Ten Key Takeaways from the 2018 Breeders’ Cup

Racing
Monomoy Girl’s thrilling win in the Longines Breeders’ Cup Distaff was a highlight of the 35th annual World Championships. (Eclipse Sportswire)

Tom Pedulla presents 10 key takeaways from the 35th Breeders’ Cup World Championships on Nov. 2-3 at Churchill Downs:


GRADE 1 CHASE: Gunnevera has put forth some big efforts in Grade 1 races and he did so again in the $6 million Breeders’ Cup Classic, charging home a diminishing length behind Accelerate in second. Antonio Sano, Gunnevera’s trainer, was proud in defeat. “I’m so happy for this horse,” he said. “He ran second and had lost a couple of lengths at the start. They sandwiched my horse. Every time, we are closer and closer to winning a Grade 1.” Sano intends to campaign the hard-hitting Gunnevera as a 5-year-old, beginning with the $9 million Pegasus World Cup Invitational on Jan. 26 at Gulfstream Park, his home base.


PEGASUS BOUND FILLY?: Sol Kumin, part of the group that owns Longines Distaff winner Monomoy Girl, began building a case for her to open next year by taking on males in the Pegasus almost as soon as the Distaff was over. “I think it’s a good distance for her. She gets a little bit of a break before the race,” he said of the 1 1/8-mile contest. “Speed-favoring track at Gulfstream. She’ll get, obviously, a little bit of a weight break.” Suffice it to say that racing fans would like nothing more.


Baffert with Gary and Mary West. (Coady Photography)

HARD ROAD: As impressive as undefeated Game Winner was in rallying from off the pace on a track that had been favoring speed on Friday to give Hall of Fame trainer Bob Baffert his win in the Sentient Jet Juvenile, history points to a treacherous road ahead. Two of Baffert’s previous winners, Vindication (2002) and New Year’s Day (2013), never raced again due to serious injuries. Although Midshipman (2008) finished third in the Breeders’ Cup Dirt Mile the following year, he was unable to compete in any of the Triple Crown races before that.


SUPERSTAR POTENTIAL: Unbeaten and still untested Newspaperofrecord could not have been more impressive in demolishing the Juvenile Fillies Turf field by 6 ¾ lengths. Her three victories have come by a combined 20 lengths. Trainer Chad Brown is reluctant to call her a superstar just yet. But he said, “This is a horse that’s done everything we asked and she’s done it really easy. I don’t think I’ve ever trained a horse that, after their first three starts, we never let her run. I don’t believe the horse has been let to run yet.” 


UNMISTAKABLE POTENTIAL: There is much to like about Knicks Go and Signalman, second and third in the Sentient Jet Juvenile. Knicks Go, 40.50-1 in the Juvenile, showed there was nothing fluky about his victory in the Claiborne Breeders’ Futurity, when he shocked the world at 70-1. Trainer Ben Colebrook intends to use the prep races at Tampa Bay Downs as a hoped-for path to the Derby. Signalman, conditioned by Ken McPeek, was extremely impressive in making a strong showing despite starting from farthest outside, in post 13. “We’re real pleased. He galloped out in front,” McPeek noted. “Maybe there’s a race in the spring going a mile and a quarter we were thinking about.” Clearly, McPeek is showing all the signs of Derby Fever.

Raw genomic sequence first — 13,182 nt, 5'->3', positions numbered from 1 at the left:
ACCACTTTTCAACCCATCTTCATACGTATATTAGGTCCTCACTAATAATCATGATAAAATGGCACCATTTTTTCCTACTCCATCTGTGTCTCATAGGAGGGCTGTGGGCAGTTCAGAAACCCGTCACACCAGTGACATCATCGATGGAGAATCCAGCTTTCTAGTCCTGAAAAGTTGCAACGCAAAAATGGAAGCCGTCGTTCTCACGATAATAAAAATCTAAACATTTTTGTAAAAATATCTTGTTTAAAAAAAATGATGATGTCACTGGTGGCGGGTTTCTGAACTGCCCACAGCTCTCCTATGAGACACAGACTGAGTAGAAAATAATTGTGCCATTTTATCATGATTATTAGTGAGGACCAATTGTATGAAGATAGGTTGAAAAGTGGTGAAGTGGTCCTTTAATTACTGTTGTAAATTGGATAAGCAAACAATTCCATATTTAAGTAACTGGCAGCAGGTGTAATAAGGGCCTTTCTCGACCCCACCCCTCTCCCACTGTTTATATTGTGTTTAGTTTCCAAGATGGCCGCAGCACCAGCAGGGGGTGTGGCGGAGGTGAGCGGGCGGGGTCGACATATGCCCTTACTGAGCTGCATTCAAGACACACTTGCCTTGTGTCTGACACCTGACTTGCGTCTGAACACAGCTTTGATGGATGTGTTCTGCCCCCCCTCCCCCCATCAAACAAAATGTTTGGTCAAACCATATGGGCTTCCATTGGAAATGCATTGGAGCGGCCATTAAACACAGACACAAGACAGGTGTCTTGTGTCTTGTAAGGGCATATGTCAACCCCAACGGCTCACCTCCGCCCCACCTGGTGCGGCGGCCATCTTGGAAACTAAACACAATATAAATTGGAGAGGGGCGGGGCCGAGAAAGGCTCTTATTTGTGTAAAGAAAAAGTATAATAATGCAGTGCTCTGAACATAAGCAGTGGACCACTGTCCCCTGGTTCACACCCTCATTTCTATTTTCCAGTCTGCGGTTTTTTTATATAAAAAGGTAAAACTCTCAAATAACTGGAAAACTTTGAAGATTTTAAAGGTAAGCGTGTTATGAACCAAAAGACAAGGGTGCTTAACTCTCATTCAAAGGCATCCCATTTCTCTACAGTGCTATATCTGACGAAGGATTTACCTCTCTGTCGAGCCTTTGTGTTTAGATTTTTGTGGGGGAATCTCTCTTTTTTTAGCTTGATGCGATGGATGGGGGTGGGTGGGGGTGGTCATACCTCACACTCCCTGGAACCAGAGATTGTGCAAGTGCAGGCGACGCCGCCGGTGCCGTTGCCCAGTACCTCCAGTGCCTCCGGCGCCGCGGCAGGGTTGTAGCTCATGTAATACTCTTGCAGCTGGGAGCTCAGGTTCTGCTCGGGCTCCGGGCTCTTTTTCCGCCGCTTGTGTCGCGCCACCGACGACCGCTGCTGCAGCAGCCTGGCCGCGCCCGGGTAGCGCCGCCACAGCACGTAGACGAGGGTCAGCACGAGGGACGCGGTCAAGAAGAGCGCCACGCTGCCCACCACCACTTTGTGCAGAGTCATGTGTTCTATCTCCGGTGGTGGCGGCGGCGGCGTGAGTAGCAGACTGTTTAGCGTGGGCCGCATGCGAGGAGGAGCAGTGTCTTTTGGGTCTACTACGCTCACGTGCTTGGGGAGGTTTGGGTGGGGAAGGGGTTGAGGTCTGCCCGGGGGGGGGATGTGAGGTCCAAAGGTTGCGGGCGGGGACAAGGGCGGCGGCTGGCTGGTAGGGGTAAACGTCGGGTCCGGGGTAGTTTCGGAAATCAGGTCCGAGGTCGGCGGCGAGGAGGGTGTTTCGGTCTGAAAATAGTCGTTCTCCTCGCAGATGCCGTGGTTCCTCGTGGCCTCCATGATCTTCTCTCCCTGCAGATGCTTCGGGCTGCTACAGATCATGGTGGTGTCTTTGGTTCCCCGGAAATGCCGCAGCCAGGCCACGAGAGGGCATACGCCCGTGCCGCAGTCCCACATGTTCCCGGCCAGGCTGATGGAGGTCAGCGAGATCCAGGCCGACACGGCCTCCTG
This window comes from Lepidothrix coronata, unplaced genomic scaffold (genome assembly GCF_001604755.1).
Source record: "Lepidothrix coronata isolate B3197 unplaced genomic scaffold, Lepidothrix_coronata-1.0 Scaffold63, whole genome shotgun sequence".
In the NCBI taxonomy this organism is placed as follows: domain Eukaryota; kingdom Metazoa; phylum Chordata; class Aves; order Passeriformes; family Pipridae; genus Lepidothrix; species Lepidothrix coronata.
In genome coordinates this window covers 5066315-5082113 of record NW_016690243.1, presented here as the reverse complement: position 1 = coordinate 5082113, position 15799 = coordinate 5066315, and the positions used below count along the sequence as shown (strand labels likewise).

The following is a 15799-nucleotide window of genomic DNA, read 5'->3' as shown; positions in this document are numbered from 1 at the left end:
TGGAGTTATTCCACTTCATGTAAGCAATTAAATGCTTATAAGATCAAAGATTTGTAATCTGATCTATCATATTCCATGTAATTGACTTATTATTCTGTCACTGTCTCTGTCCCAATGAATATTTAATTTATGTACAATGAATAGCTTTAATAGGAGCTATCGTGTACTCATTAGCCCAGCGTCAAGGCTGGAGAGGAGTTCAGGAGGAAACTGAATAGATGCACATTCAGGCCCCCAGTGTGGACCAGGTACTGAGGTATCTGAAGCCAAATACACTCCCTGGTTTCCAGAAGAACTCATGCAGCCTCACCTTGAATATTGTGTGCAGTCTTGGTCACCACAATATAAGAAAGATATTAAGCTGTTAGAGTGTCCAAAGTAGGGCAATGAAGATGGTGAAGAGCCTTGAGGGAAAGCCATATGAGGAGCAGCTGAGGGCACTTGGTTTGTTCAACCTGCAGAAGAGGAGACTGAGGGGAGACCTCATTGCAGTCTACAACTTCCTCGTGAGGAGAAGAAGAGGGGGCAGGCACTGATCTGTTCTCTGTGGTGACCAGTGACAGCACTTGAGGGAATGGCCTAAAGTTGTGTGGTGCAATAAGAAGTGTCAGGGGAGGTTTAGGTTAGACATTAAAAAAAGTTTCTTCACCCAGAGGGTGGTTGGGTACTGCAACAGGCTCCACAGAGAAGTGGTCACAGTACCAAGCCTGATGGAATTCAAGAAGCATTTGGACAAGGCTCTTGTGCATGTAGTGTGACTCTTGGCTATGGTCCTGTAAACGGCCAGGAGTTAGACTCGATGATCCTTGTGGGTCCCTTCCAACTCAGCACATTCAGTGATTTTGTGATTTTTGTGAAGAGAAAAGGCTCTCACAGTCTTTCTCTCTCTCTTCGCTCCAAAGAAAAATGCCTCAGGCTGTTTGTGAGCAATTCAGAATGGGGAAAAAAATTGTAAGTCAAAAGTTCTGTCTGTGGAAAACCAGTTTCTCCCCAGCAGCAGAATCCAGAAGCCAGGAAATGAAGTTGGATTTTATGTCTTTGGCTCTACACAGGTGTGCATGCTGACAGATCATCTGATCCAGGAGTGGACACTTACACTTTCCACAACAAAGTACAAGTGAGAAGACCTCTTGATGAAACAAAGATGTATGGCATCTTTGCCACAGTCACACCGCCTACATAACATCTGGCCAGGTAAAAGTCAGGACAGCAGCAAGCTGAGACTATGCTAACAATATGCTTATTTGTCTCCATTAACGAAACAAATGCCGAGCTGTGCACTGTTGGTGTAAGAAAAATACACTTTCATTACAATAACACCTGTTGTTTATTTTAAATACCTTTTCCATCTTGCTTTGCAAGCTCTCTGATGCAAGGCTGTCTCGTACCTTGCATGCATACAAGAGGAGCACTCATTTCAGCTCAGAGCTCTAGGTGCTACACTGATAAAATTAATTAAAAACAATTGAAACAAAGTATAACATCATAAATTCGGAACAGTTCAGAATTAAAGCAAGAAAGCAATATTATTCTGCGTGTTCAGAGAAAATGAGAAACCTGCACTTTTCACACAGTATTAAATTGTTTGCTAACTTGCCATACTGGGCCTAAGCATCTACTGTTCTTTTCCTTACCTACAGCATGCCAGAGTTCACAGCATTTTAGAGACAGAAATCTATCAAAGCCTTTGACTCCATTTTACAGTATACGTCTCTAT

INEXPENSIVE MILLIONAIRE: How does Stormy Liberal, claimed for $40,000 in October, 2016, transform into a two-time winner of the Turf Sprint? Even Peter Miller, the West Coast-based trainer who had the keen eye to pluck him out of the claiming ranks, is not quite sure. “I don’t know what happened,” he said. “He liked our program, he liked being at San Luis Rey (Downs) and I think those things have just really helped him to blossom and mature in the last couple of years.”


Roy H (Eclipse Sportswire)

REPEAT, REPEAT: Kudos to Miller. It was quite a training feat when Stormy Liberal successfully defended his crown in the Turf Sprint and then Roy H went back-to-back in the TwinSpires Sprint. Miller credited both horses, a pair of 6-year-old geldings. “Both these horses are very sound and they’re easy on themselves,” he said. “As long as they enjoy their job like they obviously do right now, we’ll just keep going. And when they tell us they are no longer willing or able to do it, we’ll give them a good retirement.”


WELCOME BACK: Peter Brant, who rose to prominence only to leave racing in 1994, reminded everyone that he has returned to the game as a major player when he watched Sistercharlie close resolutely to win the Filly and Mare Turf. What prompted Brant to enter the sport again? He said he could not resist going to Belmont Park to watch American Pharoah’s Triple Crown bid in 2015. “I just had a feeling he was going to win that day,” Brant said, adding, “That kind of inspired me to get back in.”


ENCOURAGING RETURNS: Based on wagering handle and attendance, the Future Stars Friday concept appears to have a bright future. The focus on rising 2-year-old stars in five Breeders’ Cup races on Friday contributed to an all-sources handle of $52,216,685, fourth-highest since the two-day format began in 2007. The attendance of 42,249 represented an increase on the 40,677 fans who attended opening day the last time the Cup came to Churchill Downs, in 2011.


Newspaperofrecord (Eclipse Sportswire)

MUCH IN A NAME: Scintillating Juvenile Fillies Turf winner Newspaperofrecord takes her name from her dam, Sunday Times. Owner Seth Klarman also sought to make a statement. “It’s an important time for journalism that the world is struggling with ‘What is the truth?’ “ Klarman said, adding, “We believe in searching out facts and that society needs to get back to facts and truth.”  

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